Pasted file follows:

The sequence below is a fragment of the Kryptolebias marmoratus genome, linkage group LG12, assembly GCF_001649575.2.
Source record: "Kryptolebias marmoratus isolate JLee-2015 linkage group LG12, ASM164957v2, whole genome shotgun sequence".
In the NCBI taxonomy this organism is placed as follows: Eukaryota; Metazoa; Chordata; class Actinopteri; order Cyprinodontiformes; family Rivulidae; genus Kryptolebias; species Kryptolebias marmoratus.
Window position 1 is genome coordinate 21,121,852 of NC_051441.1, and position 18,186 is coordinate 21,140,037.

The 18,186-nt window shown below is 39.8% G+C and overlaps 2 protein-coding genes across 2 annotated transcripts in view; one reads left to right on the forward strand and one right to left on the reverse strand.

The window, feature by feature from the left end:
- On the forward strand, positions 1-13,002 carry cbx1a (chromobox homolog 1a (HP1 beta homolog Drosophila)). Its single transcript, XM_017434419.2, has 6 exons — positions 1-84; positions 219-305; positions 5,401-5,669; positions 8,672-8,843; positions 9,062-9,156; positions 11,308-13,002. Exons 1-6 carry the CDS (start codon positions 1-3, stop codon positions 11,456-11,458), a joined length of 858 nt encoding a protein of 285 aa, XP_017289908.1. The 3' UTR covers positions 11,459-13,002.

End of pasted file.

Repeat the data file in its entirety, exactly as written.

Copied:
The sequence below is a fragment of the Kryptolebias marmoratus genome, linkage group LG12, assembly GCF_001649575.2.
Source record: "Kryptolebias marmoratus isolate JLee-2015 linkage group LG12, ASM164957v2, whole genome shotgun sequence".
In the NCBI taxonomy this organism is placed as follows: Eukaryota; Metazoa; Chordata; class Actinopteri; order Cyprinodontiformes; family Rivulidae; genus Kryptolebias; species Kryptolebias marmoratus.
Window position 1 is genome coordinate 21,121,852 of NC_051441.1, and position 18,186 is coordinate 21,140,037.

The 18,186-nt window shown below is 39.8% G+C and overlaps 2 protein-coding genes across 2 annotated transcripts in view; one reads left to right on the forward strand and one right to left on the reverse strand.

The window, feature by feature from the left end:
- On the forward strand, positions 1-13,002 carry cbx1a (chromobox homolog 1a (HP1 beta homolog Drosophila)). Its single transcript, XM_017434419.2, has 6 exons — positions 1-84; positions 219-305; positions 5,401-5,669; positions 8,672-8,843; positions 9,062-9,156; positions 11,308-13,002. Exons 1-6 carry the CDS (start codon positions 1-3, stop codon positions 11,456-11,458), a joined length of 858 nt encoding a protein of 285 aa, XP_017289908.1. The 3' UTR covers positions 11,459-13,002.